John Deere, working with integration and technology partners Prime Technologies (now Kubica) and AeroScout, used the existing Cisco Wi-Fi networking nodes that it had already installed throughout the facility to avoid the expense of installing RFID readers for a new manufacturing solution.
John Deere MaxEmergeXP
Here’s the story: John Deere’s Seeding Group factory in Moline, Ill. was seeking an automated solution to improve on its manual work in process manufacturing system. It wanted to increase efficiency in the way it replenished welding material as well as improve the way it carried out processes at its assembly stations at the plant. The factory in question assembles John Deere’s row-crop planter machines -- the MaxEmerge XP range - that are used by farmers to deposit a variety of seed in soils and seedbeds.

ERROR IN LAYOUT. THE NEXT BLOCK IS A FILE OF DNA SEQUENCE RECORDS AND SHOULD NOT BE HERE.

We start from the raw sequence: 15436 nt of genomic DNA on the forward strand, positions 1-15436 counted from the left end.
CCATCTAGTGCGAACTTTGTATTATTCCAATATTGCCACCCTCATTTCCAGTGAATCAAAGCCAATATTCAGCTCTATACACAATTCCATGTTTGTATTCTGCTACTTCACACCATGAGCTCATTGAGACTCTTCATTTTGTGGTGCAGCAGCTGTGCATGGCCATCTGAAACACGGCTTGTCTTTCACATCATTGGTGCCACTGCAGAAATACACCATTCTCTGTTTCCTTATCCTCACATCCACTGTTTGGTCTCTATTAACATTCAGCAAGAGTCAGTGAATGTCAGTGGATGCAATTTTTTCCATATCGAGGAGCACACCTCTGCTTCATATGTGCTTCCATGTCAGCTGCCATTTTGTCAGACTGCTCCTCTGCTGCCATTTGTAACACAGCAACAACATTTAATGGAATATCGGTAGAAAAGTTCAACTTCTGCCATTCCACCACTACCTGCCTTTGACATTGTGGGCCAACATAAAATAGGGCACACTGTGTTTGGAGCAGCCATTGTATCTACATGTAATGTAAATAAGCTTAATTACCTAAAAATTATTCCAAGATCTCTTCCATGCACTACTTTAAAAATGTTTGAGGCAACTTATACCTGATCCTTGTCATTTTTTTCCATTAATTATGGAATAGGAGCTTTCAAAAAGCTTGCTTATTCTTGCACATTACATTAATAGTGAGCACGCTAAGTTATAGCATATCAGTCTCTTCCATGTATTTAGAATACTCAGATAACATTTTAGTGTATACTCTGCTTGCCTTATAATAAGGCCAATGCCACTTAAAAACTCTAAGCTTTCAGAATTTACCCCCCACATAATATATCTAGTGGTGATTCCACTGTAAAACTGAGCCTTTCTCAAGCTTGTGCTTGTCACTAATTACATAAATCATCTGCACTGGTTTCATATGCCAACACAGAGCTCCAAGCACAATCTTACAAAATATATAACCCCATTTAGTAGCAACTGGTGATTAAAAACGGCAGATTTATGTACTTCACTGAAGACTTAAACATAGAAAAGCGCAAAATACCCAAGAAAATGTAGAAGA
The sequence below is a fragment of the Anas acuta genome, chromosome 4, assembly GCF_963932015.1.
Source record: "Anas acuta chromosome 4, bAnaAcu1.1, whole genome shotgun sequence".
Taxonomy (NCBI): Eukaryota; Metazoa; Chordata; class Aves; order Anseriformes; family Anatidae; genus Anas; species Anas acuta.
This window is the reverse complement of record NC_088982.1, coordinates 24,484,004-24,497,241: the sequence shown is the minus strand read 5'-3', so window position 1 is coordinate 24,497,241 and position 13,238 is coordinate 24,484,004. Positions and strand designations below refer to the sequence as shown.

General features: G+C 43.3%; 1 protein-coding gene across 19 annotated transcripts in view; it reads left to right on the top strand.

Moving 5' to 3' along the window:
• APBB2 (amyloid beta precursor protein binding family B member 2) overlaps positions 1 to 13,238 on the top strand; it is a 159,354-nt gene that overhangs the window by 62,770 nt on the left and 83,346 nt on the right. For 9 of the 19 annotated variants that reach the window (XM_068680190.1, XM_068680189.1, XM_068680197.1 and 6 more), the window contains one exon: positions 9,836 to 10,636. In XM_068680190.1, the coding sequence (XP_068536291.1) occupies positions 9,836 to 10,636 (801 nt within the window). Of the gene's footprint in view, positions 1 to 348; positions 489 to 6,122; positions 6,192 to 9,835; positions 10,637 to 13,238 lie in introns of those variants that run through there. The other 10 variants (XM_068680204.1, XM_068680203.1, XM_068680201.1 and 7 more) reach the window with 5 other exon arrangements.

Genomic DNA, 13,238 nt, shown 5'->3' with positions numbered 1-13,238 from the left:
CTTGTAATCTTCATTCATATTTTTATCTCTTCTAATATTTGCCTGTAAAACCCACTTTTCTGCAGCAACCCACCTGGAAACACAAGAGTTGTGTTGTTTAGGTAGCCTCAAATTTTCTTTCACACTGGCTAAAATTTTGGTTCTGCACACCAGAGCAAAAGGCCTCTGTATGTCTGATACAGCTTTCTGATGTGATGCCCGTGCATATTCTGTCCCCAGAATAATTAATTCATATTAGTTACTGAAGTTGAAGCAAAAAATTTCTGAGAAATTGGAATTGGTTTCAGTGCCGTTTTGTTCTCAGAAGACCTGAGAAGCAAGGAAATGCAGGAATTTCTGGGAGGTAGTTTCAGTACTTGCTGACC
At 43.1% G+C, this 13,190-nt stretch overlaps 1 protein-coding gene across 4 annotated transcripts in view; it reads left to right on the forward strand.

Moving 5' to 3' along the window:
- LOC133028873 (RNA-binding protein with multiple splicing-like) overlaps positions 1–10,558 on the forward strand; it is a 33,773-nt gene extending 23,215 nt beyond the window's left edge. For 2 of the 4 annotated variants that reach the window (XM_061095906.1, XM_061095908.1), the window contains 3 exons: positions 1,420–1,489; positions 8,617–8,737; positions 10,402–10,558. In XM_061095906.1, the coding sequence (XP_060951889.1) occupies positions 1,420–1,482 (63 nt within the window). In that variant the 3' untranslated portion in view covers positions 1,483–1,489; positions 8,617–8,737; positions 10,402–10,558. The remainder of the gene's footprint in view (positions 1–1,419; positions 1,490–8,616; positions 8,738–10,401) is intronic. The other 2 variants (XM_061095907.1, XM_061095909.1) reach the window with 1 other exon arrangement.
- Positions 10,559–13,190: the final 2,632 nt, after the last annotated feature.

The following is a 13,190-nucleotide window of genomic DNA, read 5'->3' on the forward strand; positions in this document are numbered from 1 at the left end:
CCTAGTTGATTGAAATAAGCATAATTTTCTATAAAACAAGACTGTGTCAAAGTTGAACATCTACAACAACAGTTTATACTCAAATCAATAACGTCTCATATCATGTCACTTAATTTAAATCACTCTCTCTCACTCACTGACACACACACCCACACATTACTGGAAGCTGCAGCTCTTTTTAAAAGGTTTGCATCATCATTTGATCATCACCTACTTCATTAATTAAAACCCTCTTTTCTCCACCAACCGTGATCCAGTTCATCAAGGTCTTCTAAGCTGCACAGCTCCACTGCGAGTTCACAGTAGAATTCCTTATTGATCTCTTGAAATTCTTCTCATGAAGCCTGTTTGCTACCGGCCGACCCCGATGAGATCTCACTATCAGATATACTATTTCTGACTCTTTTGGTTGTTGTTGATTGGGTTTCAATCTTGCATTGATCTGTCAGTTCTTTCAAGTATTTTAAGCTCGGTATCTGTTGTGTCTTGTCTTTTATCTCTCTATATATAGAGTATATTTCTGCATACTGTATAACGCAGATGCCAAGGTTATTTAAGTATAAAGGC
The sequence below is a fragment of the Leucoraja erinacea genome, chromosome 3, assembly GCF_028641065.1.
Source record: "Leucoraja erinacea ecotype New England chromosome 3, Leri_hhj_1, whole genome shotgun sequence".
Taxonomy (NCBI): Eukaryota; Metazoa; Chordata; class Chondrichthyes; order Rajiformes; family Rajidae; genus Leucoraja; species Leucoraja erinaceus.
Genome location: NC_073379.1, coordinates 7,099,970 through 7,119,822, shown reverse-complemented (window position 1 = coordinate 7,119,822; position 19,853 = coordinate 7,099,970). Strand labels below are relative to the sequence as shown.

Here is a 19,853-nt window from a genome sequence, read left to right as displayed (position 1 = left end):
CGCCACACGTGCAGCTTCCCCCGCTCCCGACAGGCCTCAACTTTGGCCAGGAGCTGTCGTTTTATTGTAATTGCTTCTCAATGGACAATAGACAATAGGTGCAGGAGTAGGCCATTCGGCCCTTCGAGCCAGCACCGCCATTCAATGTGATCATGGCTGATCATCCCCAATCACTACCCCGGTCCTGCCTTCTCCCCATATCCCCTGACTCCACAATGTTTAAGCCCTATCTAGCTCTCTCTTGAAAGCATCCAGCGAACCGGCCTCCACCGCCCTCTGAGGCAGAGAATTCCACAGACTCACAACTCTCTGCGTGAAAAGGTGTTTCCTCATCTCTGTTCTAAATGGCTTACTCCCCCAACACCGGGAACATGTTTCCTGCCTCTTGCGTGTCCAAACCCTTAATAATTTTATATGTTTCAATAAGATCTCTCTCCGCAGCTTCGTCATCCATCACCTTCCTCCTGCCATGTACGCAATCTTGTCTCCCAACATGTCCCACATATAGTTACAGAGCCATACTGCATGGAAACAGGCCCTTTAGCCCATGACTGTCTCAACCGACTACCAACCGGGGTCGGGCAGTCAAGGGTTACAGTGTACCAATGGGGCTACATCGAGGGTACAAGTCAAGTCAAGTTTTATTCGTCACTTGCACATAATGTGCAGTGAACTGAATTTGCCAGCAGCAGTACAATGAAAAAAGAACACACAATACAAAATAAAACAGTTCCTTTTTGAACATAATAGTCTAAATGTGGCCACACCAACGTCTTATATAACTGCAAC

The new system uses a wireless back-haul to a Cisco infrastructure that enables the SAP, reporting and programmable logic controller (PLC) systems to communicate live. It’s intended to improve material replenishment and reduce delays caused by waiting for materials in its welding areas. It allows the equipment manufacturer’s kitting staff to boost material replenishment speed, and allows assembly workers to prepare for specific equipment as it approaches their assembly stations. The RFID Journal Story goes into excellent detail on the wip process and the process improvement, but I did want to reiterate some of the key business metrics:
“Our goal was to improve Takt time *,” says Shay O’Neal, John Deere Seeding Group’s project manager, who expects the reduction to increase from what he estimates may be about 5 percent improvement in Takt time thus far. He reckons there has been a 40 percent reduction in cycle time because of the improvement in replenishment. He has also seen a decrease in overtime work undertaken by kitting staff at the welding station. “I was pleasantly surprised to see how well the system met our needs,” O’Neal said in the RFID Journal article.